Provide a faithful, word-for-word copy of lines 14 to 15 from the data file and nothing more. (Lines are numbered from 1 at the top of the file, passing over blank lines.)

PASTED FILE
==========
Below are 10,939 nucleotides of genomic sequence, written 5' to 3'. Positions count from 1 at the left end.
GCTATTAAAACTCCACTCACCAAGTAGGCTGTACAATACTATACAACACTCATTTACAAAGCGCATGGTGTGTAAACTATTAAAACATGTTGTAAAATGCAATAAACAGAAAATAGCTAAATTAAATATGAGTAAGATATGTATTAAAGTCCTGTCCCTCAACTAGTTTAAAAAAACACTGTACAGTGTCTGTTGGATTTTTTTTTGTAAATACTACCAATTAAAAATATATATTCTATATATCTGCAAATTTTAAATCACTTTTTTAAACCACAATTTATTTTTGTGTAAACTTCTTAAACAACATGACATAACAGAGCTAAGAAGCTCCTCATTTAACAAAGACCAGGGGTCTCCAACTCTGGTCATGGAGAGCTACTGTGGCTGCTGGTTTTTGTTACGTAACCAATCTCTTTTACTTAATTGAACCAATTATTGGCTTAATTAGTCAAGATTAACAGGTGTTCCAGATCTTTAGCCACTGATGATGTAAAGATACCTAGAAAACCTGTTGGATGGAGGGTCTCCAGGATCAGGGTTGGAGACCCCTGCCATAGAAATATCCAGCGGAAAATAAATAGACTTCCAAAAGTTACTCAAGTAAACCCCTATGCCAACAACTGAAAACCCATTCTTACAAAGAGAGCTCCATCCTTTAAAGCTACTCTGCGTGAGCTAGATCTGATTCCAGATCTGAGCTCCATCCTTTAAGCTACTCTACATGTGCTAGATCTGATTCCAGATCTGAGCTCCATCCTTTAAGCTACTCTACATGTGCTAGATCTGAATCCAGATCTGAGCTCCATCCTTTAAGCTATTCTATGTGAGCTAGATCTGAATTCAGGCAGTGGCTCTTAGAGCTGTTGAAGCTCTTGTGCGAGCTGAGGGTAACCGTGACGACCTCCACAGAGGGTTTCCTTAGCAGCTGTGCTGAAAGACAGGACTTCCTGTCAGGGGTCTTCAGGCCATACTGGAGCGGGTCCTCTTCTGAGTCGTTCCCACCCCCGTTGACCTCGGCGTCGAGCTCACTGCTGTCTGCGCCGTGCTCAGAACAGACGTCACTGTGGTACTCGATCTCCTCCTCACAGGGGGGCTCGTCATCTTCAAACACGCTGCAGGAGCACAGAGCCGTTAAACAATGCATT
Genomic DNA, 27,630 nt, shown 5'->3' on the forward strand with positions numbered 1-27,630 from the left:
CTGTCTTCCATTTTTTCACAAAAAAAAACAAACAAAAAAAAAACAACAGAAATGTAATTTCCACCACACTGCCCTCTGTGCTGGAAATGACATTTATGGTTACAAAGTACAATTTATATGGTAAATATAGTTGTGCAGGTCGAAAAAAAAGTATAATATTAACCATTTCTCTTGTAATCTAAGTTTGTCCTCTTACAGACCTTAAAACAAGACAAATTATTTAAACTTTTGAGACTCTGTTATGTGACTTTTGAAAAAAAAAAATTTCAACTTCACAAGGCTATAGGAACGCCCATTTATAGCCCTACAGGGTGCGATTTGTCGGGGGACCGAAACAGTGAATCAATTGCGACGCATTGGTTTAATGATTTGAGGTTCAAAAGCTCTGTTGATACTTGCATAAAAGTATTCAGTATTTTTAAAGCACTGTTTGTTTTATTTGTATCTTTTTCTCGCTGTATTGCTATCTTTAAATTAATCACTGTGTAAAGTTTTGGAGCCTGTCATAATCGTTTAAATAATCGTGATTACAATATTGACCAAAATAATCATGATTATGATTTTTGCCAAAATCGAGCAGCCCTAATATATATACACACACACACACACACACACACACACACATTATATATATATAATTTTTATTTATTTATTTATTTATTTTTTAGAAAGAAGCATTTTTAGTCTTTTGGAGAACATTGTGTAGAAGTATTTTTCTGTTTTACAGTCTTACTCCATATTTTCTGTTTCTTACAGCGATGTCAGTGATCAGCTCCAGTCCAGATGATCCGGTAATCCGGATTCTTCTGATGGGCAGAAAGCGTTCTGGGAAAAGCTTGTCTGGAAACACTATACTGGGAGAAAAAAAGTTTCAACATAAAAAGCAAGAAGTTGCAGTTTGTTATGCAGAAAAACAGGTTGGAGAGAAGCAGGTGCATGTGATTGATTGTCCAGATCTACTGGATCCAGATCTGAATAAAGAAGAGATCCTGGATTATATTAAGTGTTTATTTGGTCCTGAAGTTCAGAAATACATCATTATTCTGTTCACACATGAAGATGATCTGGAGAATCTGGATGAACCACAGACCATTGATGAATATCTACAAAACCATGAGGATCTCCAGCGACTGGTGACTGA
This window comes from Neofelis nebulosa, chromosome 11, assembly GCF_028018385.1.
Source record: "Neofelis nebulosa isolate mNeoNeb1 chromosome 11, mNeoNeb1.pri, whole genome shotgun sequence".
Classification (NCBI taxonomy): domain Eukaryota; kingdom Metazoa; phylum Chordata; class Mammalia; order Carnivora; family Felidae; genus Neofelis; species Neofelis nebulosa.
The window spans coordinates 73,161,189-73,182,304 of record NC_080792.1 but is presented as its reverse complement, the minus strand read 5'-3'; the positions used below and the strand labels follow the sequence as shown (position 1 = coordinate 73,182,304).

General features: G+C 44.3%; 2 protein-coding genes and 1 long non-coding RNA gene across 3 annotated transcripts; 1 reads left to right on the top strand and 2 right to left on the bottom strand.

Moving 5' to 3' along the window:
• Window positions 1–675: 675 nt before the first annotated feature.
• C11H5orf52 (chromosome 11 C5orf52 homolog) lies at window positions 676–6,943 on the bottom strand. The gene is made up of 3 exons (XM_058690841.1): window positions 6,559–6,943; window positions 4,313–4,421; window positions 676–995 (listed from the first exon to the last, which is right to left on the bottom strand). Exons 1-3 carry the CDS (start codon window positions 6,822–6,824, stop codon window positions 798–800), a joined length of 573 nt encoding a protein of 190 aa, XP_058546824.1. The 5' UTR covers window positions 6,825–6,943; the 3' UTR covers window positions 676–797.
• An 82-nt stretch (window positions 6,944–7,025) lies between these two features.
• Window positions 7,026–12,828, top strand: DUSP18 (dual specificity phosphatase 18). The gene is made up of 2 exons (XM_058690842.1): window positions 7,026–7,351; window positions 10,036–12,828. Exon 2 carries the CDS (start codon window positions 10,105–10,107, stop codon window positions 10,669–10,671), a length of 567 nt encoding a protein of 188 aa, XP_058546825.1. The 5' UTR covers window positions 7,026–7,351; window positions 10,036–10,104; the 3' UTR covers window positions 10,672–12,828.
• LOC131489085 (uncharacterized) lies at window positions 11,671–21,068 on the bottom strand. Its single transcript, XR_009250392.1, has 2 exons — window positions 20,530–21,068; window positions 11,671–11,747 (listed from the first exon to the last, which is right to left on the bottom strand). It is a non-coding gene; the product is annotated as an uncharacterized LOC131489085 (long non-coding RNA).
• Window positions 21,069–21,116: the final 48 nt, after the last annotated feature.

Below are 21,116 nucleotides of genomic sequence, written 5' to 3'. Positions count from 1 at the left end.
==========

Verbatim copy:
• Window positions 7,026–12,828, top strand: DUSP18 (dual specificity phosphatase 18). The gene is made up of 2 exons (XM_058690842.1): window positions 7,026–7,351; window positions 10,036–12,828. Exon 2 carries the CDS (start codon window positions 10,105–10,107, stop codon window positions 10,669–10,671), a length of 567 nt encoding a protein of 188 aa, XP_058546825.1. The 5' UTR covers window positions 7,026–7,351; window positions 10,036–10,104; the 3' UTR covers window positions 10,672–12,828.
• LOC131489085 (uncharacterized) lies at window positions 11,671–21,068 on the bottom strand. Its single transcript, XR_009250392.1, has 2 exons — window positions 20,530–21,068; window positions 11,671–11,747 (listed from the first exon to the last, which is right to left on the bottom strand). It is a non-coding gene; the product is annotated as an uncharacterized LOC131489085 (long non-coding RNA).